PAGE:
Undergoes more financial struggle as funds countries to dry out: Reasons and Ramifications

The health sector in northern Syria is completely dependent on financial grants provided by various international organizations, unlike the situation in most countries, where it is usually partially or fully funded by the state. At a time when the health sector in north-western Syria, in particular, is under great pressure from limited capabilities and an increasing need due to the continued violations by the Syrian regime and its military allies, and in conjunction with the waves of the Covid-19 virus, which has reached a thousand positive cases daily. The decision to cut support affects about nine major hospitals and medical centers in the city of Idlib. This situation will herald another humanitarian catastrophe, adding to the suffering of one million people, most of whom have been affected by displacement to live in this area.

Dynamics and reasons: 

Hospitals and medical centres in Idlib Governorate are operated by grants provided by international organizations such as the World Health Organization and Doctors Without Borders and others, either directly as projects to support the health sector or in coordination with local organizations and bodies such as the Idlib City Health Directorate. The grants cover the wages of medical staff and logistical supplies such as fuel and generators, in addition to medical supplies and medicines.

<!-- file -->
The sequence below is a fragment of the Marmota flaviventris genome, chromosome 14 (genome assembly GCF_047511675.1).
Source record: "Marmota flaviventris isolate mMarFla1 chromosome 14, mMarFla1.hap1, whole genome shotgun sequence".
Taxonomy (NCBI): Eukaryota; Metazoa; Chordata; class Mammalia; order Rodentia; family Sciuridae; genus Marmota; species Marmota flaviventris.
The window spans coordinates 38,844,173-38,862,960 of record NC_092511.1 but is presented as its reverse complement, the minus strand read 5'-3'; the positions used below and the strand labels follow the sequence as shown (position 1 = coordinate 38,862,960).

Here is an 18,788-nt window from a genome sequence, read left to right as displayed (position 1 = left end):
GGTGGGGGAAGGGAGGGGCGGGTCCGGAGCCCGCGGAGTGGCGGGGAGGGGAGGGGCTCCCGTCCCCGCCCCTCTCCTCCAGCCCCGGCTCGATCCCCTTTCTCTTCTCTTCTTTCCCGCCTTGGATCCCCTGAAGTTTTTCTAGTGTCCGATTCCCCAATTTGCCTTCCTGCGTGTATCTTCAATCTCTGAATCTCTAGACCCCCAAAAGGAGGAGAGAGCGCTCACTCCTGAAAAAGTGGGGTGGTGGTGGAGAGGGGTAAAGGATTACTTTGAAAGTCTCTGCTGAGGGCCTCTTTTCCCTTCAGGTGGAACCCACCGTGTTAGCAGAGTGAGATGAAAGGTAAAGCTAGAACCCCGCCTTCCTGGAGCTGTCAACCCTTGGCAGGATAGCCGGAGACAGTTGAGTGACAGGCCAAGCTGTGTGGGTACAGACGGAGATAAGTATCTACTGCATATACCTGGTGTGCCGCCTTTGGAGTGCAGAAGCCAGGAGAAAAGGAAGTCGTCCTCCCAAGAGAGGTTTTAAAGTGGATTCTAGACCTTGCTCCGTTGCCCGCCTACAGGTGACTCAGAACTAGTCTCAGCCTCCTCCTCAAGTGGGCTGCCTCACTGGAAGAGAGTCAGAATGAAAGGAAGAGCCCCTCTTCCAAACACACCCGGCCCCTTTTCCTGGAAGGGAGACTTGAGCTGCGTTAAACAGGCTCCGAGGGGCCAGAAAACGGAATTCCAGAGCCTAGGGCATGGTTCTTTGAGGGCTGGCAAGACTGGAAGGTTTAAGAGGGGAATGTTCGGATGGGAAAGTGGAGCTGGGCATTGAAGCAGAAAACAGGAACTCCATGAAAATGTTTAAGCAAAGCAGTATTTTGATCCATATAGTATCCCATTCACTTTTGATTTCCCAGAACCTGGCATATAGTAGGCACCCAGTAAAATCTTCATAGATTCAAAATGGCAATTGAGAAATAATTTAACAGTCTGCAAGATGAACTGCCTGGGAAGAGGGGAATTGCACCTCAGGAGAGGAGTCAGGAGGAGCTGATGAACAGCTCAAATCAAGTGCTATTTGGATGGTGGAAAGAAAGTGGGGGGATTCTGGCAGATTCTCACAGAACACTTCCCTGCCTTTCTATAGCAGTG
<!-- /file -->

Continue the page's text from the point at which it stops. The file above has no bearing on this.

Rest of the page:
According to Dr. Yahya Nehme, a hospital officer in Idlib Health Directorate, the number of medical facilities for which funding has stopped or their funding contracts have expired has reached nine hospitals in Idlib Governorate, one of which has been completely closed, Al-Ikhlas Hospital in Al-Janudiyah as well as Al-Salam Hospital in Harem;Kafr Takharim Hospital for maternity, Save a soul Hospital for children; Almadenah Hospital in Kilis; Rahma Hospital in Darkush; Barisha Hospital; Rajaa Hospital in Atmeh; Ain al-Bayda Hospital.

Dr.Nehme attributes the reason for cutting the funding of the medical sector, and the limiting of the grants provided, as being seen as just a mere project within the different projects of the donor organizations, not as a sustainable project that serves the region and its residents. That is, as soon as the predetermined grant period expires and in the event that it is not renewed, the medical facility simply closes except in the case of securing another donor or working voluntarily within very limited capacity. This is the case for most hospitals whose grants have been suspended or have expired recently. Chief among the hospitals is the Al-Rahma Hospital in the town of Darkoush, Idlib, which is one of the largest public hospitals in northern Syria.

Dr.Ahmed Ghandoura, Director of Al-Rahma Hospital in Darkoush, said, “we were informed of the decision to stop the hospital’s funding this September, one month before the end date of the grant, which is not enough time to try to secure alternative support as donor organizations usually inform the hospital three months in advance of such decisions to give a chance to remedy the matter. But I think that the reason for this step comes in regards to the donor countries’ exhaustion and having to direct their resources internally, after Covid-19 exhausted the capabilities of these countries.”